Produce More, Consume Less

How our governments’ crashing contradictions destroy their climate policies.

By George Monbiot, published on the Guardian’s website, 8th January 2015.

As you read this, a monster of a bill is passing smoothly and quietly through Britain’s parliament. It’s so big and complex, and covers so many topics, that it makes a mockery of democracy.

The Infrastructure Bill epitomises the rising trend of legislation-stuffing: cramming so many unrelated issues into one bag that parliamentary votes become meaningless. MPs must either accept this great bundle of unrelated measures in its entirety or reject it in its entirety. So laws can pass which no one in their right mind would have voted for.

Bills like this are good places for burying bad news, and this one is a graveyard.

Among its outrageous and scarcely-debated provisions, slipped in by the government some time after parliamentary debates began, is a measure that undermines every claim it has made about preventing dangerous climate change. It is a legal obligation on current and future governments to help trash the world’s atmosphere.

The government already has a legal obligation to do the opposite. The Climate Change Act 2008, supported by all the major parties, commits successive governments to minimise the UK’s greenhouse gas emissions. The Infrastructure Act 2015 will commit successive governments to maximise them.

Needless to say, that’s not quite how it is expressed. The bill obliges governments to produce strategies for “maximising the economic recovery of UK petroleum”: in other words for getting as much oil out of the ground as possible. Oil is extracted to be burnt; burning it releases greenhouse gases; maximising recovery means maximising greenhouse gases.

The Infrastructure Act, if passed – and so far it is scarcely being contested (hello Labour, do you still exist?) – is the Climate Change Act’s evil twin. Both acts oblige current and future governments to report at fixed periods on how they will achieve their contradictory objectives. The same person, the secretary of state for energy and climate change, will be responsible for both policies: ensuring that the UK both consumes less oil and produces more. Perhaps he’ll seek to minimise climate change by day, then, after a stiff dose of potion, come out at night to maximise it.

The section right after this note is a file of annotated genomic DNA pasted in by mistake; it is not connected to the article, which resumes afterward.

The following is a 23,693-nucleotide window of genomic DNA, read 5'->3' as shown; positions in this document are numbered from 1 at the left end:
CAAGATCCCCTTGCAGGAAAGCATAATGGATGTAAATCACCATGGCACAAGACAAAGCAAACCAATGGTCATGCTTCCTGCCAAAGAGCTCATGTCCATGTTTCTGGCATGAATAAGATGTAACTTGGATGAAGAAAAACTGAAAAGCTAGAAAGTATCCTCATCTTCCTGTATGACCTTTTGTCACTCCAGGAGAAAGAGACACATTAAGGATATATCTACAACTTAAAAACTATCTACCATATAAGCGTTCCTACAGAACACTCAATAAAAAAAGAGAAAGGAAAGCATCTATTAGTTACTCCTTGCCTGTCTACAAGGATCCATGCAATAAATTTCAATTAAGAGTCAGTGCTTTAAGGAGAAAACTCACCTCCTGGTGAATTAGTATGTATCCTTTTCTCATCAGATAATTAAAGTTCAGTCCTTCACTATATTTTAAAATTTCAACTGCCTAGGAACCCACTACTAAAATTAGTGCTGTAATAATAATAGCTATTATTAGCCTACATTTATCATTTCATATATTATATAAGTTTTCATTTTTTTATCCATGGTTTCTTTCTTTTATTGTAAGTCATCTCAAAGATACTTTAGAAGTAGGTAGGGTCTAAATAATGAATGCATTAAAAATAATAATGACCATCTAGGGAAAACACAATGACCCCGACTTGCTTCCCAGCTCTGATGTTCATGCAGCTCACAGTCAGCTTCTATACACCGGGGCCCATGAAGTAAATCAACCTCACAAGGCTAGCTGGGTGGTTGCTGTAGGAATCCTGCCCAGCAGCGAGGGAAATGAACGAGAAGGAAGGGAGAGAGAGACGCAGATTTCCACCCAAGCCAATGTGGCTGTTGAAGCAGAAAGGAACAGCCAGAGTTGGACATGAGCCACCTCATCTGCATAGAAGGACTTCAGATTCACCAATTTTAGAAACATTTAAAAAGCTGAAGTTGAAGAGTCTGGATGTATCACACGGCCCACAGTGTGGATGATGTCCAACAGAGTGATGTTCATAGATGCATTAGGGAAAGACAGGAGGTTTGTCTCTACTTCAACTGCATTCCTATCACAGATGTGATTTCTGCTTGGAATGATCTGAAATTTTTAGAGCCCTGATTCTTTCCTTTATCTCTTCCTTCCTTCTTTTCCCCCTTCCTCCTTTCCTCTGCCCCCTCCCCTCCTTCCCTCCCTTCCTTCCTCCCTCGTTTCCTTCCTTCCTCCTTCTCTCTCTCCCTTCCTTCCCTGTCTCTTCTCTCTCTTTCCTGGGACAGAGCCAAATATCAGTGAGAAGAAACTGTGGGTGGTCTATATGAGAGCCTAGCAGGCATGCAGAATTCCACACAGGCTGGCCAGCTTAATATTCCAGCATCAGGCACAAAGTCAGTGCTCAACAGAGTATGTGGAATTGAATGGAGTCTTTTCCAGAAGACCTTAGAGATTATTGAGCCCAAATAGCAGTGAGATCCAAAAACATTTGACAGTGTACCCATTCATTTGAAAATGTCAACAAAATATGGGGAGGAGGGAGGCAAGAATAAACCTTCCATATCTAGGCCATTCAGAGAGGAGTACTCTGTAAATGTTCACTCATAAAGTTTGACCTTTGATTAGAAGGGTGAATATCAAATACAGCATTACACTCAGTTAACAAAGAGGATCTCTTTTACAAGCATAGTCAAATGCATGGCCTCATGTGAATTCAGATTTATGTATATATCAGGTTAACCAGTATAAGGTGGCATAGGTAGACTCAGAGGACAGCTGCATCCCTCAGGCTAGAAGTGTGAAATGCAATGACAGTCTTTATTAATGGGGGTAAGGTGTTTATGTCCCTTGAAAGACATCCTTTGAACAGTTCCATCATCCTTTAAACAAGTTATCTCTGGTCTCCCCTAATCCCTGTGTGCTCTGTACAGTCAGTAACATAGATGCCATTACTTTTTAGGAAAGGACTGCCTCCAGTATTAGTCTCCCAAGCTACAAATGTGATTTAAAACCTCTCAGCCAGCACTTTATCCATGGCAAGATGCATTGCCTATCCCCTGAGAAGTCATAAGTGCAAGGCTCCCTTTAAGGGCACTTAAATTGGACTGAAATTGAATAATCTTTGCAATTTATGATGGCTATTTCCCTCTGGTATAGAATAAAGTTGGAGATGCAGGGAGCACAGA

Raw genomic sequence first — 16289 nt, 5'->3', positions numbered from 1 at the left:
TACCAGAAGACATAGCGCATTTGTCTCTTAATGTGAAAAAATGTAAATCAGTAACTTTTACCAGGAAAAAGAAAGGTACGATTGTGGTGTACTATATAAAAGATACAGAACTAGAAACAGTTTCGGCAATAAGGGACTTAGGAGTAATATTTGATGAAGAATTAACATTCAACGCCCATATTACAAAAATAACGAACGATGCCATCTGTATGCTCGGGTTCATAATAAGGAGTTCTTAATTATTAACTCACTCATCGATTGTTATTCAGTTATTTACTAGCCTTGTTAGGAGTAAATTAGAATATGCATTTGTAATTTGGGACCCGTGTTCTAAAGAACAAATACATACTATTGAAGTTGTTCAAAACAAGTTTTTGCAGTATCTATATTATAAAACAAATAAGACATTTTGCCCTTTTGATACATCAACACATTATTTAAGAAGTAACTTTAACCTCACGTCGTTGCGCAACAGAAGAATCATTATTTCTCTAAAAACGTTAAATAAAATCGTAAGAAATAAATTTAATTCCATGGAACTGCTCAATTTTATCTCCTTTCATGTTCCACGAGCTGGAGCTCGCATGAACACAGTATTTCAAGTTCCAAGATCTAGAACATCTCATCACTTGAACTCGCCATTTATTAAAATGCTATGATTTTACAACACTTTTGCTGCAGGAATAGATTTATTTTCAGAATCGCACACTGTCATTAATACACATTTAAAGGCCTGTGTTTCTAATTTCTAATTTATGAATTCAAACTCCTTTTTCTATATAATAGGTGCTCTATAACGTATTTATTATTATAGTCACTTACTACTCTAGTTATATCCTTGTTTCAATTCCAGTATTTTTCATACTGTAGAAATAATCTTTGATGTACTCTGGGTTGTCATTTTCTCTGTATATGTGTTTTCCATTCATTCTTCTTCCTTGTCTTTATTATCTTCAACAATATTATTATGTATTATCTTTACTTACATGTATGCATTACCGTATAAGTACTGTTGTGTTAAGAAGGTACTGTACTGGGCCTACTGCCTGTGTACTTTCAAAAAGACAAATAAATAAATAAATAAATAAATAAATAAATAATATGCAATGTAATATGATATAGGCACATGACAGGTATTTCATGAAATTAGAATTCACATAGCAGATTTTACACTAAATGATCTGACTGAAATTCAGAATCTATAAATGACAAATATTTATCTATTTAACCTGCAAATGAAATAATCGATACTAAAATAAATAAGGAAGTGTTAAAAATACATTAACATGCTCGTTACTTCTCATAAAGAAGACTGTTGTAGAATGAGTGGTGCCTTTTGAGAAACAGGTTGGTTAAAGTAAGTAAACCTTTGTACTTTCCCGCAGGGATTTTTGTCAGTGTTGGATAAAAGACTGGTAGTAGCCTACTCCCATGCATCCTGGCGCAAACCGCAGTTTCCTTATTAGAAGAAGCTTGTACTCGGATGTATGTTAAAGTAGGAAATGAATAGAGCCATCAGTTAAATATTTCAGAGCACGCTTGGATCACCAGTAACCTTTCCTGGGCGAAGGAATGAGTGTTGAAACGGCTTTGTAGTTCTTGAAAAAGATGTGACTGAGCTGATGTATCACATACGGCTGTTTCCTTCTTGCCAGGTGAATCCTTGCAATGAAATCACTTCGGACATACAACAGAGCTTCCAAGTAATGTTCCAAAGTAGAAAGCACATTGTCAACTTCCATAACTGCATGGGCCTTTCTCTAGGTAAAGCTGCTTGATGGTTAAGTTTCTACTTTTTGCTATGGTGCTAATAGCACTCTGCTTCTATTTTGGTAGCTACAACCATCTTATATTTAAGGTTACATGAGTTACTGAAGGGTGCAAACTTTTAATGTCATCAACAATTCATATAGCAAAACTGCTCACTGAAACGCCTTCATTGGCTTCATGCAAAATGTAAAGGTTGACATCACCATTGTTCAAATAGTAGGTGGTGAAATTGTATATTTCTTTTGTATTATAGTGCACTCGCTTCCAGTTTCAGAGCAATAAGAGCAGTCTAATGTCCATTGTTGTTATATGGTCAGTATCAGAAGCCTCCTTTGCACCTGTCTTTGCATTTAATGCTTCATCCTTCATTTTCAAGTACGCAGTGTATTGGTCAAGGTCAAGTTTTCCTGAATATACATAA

But there could not be a greater contrast between the ways in which the two acts (or their relevant clauses) were developed. The Climate Change Act was the result of a massive campaigning effort, over many years, by citizens’ movements that mobilised public opinion and pressed MPs to act on it. The provisions in the Infrastructure Bill were slipped surreptitiously into the back of a legislative juggernaut that was already rolling down a six-lane motorway. In other words, the first act was an example of how democracy is supposed to work; the second is an example of how it gets corrupted.

Now, on the day that MPs sit down in committee to discuss this bill, Nature publishes the most detailed scientific paper yet on how much fossil fuel should be left in the ground if we’re to have a chance of preventing more than two degrees of global warming.

To deliver a 50% probability (which is not exactly reassuring) of no more than 2° of warming this century, the world would have to leave two-thirds of its fossil fuel reserves unexploited.

I should point out that reserves are just a small fraction of resources (which means all the minerals in the Earth’s crust). The reserve is that proportion of a mineral resource which has been discovered, quantified and is viable to exploit in current conditions: in other words that’s good to go.

The Nature paper estimates that a third of the world’s oil reserves, half its gas reserves and 80% of its coal reserves must be left untouched to avert extremely dangerous levels of global warming. Two degrees is dangerous enough; at present we are on course for around five by the time the century ends, with no obvious end in sight beyond 2100.